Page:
Fade to Grey

    Black and white is easy. 

    
I come from black and white. I don’t live there anymore, but it is where I started.




    Growing up, I had an ironclad vision of the expectations that were placed upon me. Black and white. Wrong and right. Not a whole lot of in-between.




    I’m sure at the time I probably didn’t view it all that favorably.




    Now I do.




    But it isn’t just nostalgia.




    Parenting in today’s 3D Digital world can be deeply disorienting at times.



    It makes me long for an era when the rules were simple and clear. And laid out by somebody else. Sometimes I think that the only thing scarier than the fact that my friends and I are in charge is the thought that someday our children will be.




    Yikes!




    And what tools have we given them to handle that responsibility?




    On off days, I think –not nearly enough.




    But then I look to the black and white world my parents gave me and wonder how grey became my favorite color.




    Like my parents, and theirs before them, I’ve tried to add to what they built.  My own structure may look different and feel unsettlingly unstable at times, but the foundation of it was long ago set. I started from the same premise they did –to give to my kids more than I had. Just a little bit more. And in some ways, I have. I’m just not sure I’ve always chosen the right ways.




    Our literal house is bigger and our town smaller. We have more land and less worries about it. We’ve taken more vacations. I’ve spent more time on fields, in parks and on playgrounds. More time in my kids’ classrooms. I’ve had memberships to the library, the PTO, the museum. My children have had a lot of lessons, and teams and coaches. My daughter orders her clothes online as if it’s a part time job. My son thinks Zildjian cymbals are the only kind worth having and so he has them. My kids have had access to a whole lot of stuff. Material things –lots of them.




    But they often don’t make their beds. And have to be reminded that dishes go in dishwashers. And clothes go on hangers that hang in closets. Their rooms are messy and they don’t share them with anyone else. They’ve never had paper routes or shoveled snow or washed cars to make a buck. My daughter forgets to make those birthday thank-you phone calls. My son goes to bed without saying goodnight.
 



    Something’s off-kilter. How is it that they do less, and get more?  How is it that I –and I don’t think I’m alone- have allowed this to happen?




    It’s different.




    Sounds like a cop out, huh? But isn’t it different? I want to say that times are different; were different. But then, that phrase sounds too reminiscent of my parents: Those were the days. You don’t know how lucky you have it. You have it easy. It sounds too much like my parents sounding like theirs. And I don’t want to lay blame on a past that’s faded by hues of nostalgia.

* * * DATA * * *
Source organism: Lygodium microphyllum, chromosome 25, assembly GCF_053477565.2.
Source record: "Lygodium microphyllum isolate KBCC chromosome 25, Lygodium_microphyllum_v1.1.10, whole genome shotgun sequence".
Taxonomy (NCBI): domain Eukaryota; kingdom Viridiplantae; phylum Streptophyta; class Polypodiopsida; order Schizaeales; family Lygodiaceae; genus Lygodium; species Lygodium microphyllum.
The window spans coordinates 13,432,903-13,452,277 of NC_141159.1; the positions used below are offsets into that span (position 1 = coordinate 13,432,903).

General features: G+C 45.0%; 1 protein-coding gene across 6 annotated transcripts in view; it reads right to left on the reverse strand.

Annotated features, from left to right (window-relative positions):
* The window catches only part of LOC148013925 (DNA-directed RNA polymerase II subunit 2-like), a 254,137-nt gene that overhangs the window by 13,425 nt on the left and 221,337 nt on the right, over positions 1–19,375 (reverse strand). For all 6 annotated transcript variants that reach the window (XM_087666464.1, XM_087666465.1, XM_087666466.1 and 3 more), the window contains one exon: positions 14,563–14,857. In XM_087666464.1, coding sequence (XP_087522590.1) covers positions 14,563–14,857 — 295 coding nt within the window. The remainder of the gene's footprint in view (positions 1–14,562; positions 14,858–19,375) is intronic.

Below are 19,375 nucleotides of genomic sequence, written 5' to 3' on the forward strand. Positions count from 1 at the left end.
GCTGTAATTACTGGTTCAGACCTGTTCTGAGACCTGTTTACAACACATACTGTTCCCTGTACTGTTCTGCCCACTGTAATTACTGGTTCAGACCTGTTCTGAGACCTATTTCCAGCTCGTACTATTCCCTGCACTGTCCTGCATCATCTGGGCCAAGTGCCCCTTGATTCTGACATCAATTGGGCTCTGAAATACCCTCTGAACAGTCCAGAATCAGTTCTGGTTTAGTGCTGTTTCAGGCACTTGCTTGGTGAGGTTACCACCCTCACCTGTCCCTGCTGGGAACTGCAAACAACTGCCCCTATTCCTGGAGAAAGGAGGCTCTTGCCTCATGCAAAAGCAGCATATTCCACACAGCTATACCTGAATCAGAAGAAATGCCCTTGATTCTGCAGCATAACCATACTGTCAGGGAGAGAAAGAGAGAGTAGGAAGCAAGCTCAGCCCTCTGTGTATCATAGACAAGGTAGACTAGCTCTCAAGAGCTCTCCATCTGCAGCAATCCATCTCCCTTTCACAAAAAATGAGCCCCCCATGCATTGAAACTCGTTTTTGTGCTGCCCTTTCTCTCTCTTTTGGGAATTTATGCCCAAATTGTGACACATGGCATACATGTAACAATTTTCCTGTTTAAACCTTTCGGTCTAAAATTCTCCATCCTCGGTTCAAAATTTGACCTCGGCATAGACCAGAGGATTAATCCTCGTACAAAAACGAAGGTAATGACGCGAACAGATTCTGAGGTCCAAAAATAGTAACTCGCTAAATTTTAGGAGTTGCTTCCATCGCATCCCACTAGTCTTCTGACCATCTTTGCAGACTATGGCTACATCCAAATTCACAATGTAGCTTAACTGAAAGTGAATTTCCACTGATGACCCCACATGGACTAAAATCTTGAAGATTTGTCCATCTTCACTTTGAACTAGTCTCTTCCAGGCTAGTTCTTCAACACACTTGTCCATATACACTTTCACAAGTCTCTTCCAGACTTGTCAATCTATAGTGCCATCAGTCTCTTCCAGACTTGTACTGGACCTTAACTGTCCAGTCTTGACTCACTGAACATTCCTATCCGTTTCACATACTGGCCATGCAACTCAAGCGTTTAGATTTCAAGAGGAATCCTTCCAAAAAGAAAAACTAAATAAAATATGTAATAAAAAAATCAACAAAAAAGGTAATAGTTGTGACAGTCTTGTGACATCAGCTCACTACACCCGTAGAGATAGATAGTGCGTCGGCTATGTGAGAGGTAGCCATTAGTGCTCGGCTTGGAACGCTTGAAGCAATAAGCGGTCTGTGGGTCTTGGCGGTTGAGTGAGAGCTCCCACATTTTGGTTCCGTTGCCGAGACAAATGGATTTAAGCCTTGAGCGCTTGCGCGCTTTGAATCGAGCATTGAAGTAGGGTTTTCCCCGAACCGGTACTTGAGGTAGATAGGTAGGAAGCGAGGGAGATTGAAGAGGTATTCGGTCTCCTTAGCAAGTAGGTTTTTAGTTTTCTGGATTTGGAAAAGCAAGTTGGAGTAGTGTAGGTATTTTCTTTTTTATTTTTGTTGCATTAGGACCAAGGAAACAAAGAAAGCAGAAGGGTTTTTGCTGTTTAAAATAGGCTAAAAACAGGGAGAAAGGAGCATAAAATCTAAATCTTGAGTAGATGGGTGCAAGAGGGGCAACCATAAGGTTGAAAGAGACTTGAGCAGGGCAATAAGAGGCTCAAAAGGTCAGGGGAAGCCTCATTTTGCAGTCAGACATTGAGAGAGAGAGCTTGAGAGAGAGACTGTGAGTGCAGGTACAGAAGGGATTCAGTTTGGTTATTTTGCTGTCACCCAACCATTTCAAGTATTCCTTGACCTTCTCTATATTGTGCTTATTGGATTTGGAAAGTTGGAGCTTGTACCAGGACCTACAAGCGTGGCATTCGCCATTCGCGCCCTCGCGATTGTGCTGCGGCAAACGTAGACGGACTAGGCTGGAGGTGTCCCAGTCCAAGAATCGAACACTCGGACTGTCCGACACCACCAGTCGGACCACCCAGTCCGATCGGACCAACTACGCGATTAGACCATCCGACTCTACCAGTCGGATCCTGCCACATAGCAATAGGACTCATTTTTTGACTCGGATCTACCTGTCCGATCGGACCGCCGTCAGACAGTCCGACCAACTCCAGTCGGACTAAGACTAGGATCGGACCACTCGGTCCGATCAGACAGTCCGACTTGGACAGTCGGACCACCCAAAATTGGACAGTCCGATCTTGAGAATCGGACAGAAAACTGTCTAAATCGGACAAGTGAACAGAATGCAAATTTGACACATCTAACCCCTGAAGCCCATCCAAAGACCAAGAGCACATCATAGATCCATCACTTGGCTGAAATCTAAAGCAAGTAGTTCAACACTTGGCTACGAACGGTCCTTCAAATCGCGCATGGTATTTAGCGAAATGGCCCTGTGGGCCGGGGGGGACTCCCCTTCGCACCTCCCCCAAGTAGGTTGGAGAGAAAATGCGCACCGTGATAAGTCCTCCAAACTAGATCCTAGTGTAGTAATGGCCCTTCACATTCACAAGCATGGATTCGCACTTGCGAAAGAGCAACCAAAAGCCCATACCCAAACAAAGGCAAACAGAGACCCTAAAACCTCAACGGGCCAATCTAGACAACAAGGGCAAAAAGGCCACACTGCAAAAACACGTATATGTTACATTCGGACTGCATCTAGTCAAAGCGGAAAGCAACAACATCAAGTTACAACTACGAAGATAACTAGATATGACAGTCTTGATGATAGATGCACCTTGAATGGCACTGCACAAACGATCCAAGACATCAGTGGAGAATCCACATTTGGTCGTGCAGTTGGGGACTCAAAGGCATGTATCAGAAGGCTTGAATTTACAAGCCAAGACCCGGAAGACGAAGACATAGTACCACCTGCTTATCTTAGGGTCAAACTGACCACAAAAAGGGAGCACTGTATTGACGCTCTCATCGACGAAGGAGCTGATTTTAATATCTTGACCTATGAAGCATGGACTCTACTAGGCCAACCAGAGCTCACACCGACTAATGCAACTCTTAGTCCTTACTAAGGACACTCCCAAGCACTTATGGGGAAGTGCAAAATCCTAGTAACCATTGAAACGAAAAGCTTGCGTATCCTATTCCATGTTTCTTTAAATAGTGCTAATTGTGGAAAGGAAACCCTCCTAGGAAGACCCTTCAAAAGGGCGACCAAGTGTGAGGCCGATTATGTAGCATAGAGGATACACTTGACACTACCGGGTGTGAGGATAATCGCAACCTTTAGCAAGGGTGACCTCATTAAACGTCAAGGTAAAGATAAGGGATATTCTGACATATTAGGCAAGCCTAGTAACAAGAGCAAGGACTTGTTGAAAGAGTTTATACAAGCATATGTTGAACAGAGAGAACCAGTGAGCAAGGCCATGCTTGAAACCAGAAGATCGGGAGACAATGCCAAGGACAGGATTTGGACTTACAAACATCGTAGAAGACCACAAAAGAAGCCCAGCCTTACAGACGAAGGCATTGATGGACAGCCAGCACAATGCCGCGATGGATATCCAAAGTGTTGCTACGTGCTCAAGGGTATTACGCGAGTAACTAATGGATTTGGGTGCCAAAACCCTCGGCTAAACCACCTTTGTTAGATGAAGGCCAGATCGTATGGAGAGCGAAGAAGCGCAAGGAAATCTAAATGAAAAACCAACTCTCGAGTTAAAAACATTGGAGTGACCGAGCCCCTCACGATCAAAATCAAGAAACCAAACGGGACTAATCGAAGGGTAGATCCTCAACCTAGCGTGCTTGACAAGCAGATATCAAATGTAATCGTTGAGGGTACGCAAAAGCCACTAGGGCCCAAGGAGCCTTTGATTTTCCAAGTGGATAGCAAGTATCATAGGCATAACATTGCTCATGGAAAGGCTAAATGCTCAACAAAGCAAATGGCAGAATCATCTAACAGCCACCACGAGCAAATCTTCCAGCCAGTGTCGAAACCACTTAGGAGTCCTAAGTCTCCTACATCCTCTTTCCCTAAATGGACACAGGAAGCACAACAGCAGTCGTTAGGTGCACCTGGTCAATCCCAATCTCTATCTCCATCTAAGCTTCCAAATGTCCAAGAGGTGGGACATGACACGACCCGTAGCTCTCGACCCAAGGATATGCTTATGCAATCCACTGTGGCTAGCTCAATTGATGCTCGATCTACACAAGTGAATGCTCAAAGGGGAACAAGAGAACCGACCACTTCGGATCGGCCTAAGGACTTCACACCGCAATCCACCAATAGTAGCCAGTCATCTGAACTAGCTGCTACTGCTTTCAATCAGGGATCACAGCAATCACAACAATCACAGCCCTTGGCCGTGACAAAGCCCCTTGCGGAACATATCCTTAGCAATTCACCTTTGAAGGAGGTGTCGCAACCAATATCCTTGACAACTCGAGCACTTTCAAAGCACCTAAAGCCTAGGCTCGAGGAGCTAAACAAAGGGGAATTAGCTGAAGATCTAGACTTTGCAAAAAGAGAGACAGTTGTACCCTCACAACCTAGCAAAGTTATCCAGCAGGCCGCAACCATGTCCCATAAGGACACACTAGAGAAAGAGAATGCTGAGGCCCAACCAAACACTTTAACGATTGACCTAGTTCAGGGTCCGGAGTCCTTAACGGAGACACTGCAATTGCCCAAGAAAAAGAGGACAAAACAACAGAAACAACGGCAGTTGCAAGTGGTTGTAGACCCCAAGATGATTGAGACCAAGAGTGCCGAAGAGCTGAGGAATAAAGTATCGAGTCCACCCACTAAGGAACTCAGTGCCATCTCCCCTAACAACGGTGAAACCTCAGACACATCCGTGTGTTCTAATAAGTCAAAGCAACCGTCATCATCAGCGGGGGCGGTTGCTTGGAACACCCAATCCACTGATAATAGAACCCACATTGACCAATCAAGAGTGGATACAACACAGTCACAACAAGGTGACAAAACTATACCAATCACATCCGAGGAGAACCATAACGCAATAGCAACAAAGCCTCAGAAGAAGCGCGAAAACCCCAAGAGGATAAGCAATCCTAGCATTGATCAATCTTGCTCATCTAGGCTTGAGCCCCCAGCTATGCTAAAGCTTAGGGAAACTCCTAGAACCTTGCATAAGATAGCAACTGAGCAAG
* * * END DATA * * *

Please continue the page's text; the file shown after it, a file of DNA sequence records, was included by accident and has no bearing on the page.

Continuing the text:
Instead, I place the blame on myself. And I don’t think our parents did that. They might have known guilt, but not doubt. At least not when it came to raising their children. Black and white. Simple.




    I often think that my muted tones don’t measure up.




    But then I look to my own beginnings and realize that my parents laid some solid ground work. And I have built upon it. And in spite of the shaky ground on which it sometimes seems to stand, I’ve got to believe that it can withstand even the seismic activities of late.




    Because its pillars are made of some pretty powerful stuff.




    Pillars of strength -and love. Trust and belief. Respect and encouragement. Kindness and warmth. Family. And food. . .




    A few weeks ago, my daughter texted me a rainbow. There’s a story behind it, but that’s not important. What is is that she knew that sending it to me would make my day. I kid often about how we’ve all lowered the bar with regard to the expectations we place on our children. But the rainbow wasn’t low. It was pretty high, actually. She looked up to the sky, appreciating a specter which many do. Then, she snapped a photo from her phone, and forwarded it along. To Me. Because she knows me. In a way that I may not have known my mother.




    So I’ve been thinking. If I had settled upon only the black and white I knew, I probably would have missed a whole lot of rainbows.

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Unjustified Paranoia


    I had a friend in high school who warned me of the dangers of committing anything to paper.

    
There were a few things wrong with this right advice.




    First, she was talking to the writer of the group. Really? Don’t put anything down on paper?




    Second, writing notes was our version of texting. We all did it. It was a clandestine escape in boring classes, a lifeline in harried hallways.




    Third, her message that anything I put down on paper had the potential to come back to bite me, smacked of paranoia. As it turned out, although I don’t think she was so afflicted, her father was. Perhaps that was at the root of her cautionary note.